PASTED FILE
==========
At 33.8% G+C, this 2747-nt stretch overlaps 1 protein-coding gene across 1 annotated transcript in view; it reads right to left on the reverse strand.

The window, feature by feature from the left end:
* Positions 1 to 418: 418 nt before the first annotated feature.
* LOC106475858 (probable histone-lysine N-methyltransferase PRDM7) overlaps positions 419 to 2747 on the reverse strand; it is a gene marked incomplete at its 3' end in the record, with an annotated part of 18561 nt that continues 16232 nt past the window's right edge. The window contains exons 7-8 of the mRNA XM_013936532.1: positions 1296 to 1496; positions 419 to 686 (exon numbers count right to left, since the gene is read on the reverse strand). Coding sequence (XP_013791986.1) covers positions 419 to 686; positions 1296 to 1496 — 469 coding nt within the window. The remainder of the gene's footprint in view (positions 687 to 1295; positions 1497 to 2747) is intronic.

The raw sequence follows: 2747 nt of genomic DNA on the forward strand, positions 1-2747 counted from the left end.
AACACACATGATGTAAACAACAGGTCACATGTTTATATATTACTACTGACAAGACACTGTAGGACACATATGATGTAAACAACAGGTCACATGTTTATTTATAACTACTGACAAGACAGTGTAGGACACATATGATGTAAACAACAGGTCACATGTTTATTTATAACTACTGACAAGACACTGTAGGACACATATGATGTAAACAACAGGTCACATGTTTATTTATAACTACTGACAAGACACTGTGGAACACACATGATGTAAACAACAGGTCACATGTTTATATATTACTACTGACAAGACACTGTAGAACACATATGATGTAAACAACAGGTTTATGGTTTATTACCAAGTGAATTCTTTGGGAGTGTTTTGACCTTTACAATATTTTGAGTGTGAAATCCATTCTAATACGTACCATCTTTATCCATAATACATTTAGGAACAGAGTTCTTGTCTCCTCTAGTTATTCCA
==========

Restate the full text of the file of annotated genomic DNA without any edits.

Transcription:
At 33.8% G+C, this 2747-nt stretch overlaps 1 protein-coding gene across 1 annotated transcript in view; it reads right to left on the reverse strand.

The window, feature by feature from the left end:
* Positions 1 to 418: 418 nt before the first annotated feature.
* LOC106475858 (probable histone-lysine N-methyltransferase PRDM7) overlaps positions 419 to 2747 on the reverse strand; it is a gene marked incomplete at its 3' end in the record, with an annotated part of 18561 nt that continues 16232 nt past the window's right edge. The window contains exons 7-8 of the mRNA XM_013936532.1: positions 1296 to 1496; positions 419 to 686 (exon numbers count right to left, since the gene is read on the reverse strand). Coding sequence (XP_013791986.1) covers positions 419 to 686; positions 1296 to 1496 — 469 coding nt within the window. The remainder of the gene's footprint in view (positions 687 to 1295; positions 1497 to 2747) is intronic.

The raw sequence follows: 2747 nt of genomic DNA on the forward strand, positions 1-2747 counted from the left end.
AACACACATGATGTAAACAACAGGTCACATGTTTATATATTACTACTGACAAGACACTGTAGGACACATATGATGTAAACAACAGGTCACATGTTTATTTATAACTACTGACAAGACAGTGTAGGACACATATGATGTAAACAACAGGTCACATGTTTATTTATAACTACTGACAAGACACTGTAGGACACATATGATGTAAACAACAGGTCACATGTTTATTTATAACTACTGACAAGACACTGTGGAACACACATGATGTAAACAACAGGTCACATGTTTATATATTACTACTGACAAGACACTGTAGAACACATATGATGTAAACAACAGGTTTATGGTTTATTACCAAGTGAATTCTTTGGGAGTGTTTTGACCTTTACAATATTTTGAGTGTGAAATCCATTCTAATACGTACCATCTTTATCCATAATACATTTAGGAACAGAGTTCTTGTCTCCTCTAGTTATTCCA